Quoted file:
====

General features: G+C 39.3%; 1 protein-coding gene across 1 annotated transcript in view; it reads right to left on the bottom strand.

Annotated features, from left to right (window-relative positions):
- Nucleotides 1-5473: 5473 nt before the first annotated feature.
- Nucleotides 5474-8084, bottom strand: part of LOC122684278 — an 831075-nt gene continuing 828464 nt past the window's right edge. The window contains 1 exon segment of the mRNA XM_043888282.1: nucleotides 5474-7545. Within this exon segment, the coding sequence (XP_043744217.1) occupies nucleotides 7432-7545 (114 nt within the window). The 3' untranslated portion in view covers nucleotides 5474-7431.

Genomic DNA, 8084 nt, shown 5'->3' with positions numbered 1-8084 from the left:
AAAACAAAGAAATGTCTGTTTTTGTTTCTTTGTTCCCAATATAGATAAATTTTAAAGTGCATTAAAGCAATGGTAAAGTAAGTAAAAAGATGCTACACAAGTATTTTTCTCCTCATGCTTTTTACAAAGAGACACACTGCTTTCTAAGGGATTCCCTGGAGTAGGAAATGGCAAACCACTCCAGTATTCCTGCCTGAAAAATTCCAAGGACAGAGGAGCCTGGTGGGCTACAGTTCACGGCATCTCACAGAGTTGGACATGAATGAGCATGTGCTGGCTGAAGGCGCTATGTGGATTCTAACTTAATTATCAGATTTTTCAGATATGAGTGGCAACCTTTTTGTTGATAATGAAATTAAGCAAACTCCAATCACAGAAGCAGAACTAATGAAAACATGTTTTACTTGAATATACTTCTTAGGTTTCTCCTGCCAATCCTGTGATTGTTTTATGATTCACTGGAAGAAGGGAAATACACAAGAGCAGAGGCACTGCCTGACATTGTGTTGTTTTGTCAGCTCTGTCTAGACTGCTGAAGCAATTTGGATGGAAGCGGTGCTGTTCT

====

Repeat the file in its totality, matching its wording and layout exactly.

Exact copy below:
General features: G+C 39.3%; 1 protein-coding gene across 1 annotated transcript in view; it reads right to left on the bottom strand.

Annotated features, from left to right (window-relative positions):
- Nucleotides 1-5473: 5473 nt before the first annotated feature.
- Nucleotides 5474-8084, bottom strand: part of LOC122684278 — an 831075-nt gene continuing 828464 nt past the window's right edge. The window contains 1 exon segment of the mRNA XM_043888282.1: nucleotides 5474-7545. Within this exon segment, the coding sequence (XP_043744217.1) occupies nucleotides 7432-7545 (114 nt within the window). The 3' untranslated portion in view covers nucleotides 5474-7431.

Genomic DNA, 8084 nt, shown 5'->3' with positions numbered 1-8084 from the left:
AAAACAAAGAAATGTCTGTTTTTGTTTCTTTGTTCCCAATATAGATAAATTTTAAAGTGCATTAAAGCAATGGTAAAGTAAGTAAAAAGATGCTACACAAGTATTTTTCTCCTCATGCTTTTTACAAAGAGACACACTGCTTTCTAAGGGATTCCCTGGAGTAGGAAATGGCAAACCACTCCAGTATTCCTGCCTGAAAAATTCCAAGGACAGAGGAGCCTGGTGGGCTACAGTTCACGGCATCTCACAGAGTTGGACATGAATGAGCATGTGCTGGCTGAAGGCGCTATGTGGATTCTAACTTAATTATCAGATTTTTCAGATATGAGTGGCAACCTTTTTGTTGATAATGAAATTAAGCAAACTCCAATCACAGAAGCAGAACTAATGAAAACATGTTTTACTTGAATATACTTCTTAGGTTTCTCCTGCCAATCCTGTGATTGTTTTATGATTCACTGGAAGAAGGGAAATACACAAGAGCAGAGGCACTGCCTGACATTGTGTTGTTTTGTCAGCTCTGTCTAGACTGCTGAAGCAATTTGGATGGAAGCGGTGCTGTTCT